Recently, pathogenic mechanism of UC is considered to be dysregulation of the intestinal immune response to intestinal environmental antigens, such as gut microbiota [10, 11]. Lipopolysaccharide (LPS), major constituent of outer membranes of Gram-negative bacteria, is a pivotal risk factor and prominent stimulus for inflammatory mediators releasing [12]. LPS would trigger the innate immune systems by activating Toll-like receptors (TLRs) superfamily in innate immune cells such as dendritic cells and macrophages [13, 14]. Among TLRs, TLR4 is a major LPS receptor and mediates the most of inflammation responses to LPS by activating NF-κB protein, via myeloid differentiation factor 88- (MyD88-) dependent and MyD88-independent pathway [1315]. Then, the activated NF-κB induces the productions of proinflammatory cytokines such as tumor necrosis factor-α (TNFα), interleukin-1β (IL-1β), and IL-6 [1416], resulting in severe intestinal injury and formation of UC. Alteration in cytokines production by macrophages is one major component of the pathology of UC. Therefore, strategies for targeting inflammatory macrophages and focusing on downregulating the TLR4/NF-κB signaling pathways inflammatory responses would provide potential therapeutic effects for UC.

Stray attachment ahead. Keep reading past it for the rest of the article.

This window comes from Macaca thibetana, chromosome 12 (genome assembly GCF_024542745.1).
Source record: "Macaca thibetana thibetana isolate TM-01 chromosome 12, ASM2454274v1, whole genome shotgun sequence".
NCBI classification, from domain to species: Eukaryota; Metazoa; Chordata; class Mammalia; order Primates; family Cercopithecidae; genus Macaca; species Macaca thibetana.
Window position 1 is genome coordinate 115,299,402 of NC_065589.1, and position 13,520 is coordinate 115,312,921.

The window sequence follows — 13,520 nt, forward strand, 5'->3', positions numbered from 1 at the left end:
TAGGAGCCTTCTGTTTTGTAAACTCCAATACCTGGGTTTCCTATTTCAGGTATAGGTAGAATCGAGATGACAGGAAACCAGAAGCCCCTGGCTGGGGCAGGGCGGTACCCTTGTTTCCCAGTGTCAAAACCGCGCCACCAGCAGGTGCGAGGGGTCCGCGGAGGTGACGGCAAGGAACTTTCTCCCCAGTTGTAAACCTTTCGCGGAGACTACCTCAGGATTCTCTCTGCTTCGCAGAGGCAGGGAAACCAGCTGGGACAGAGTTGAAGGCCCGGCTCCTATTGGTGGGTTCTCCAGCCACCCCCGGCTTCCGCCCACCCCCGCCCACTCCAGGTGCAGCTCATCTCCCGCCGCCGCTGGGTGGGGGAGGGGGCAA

Recent advances in large-scale RNA sequencing (RNA-seq) have led to the identification of novel RNA species encoded in the genome, many of which are long noncoding RNAs (lncRNAs) [17, 18]. lncRNAs are arbitrarily defined as having ≥200 nt, which discriminates them from small noncoding RNAs. lncRNAs have emerged as important regulators of gene expression, with an accumulating body of evidence linking lncRNAs to a plethora of human pathologies, including inflammatory diseases [19]. Meanwhile, the role of lncRNAs in intestinal diseases remains poorly understood.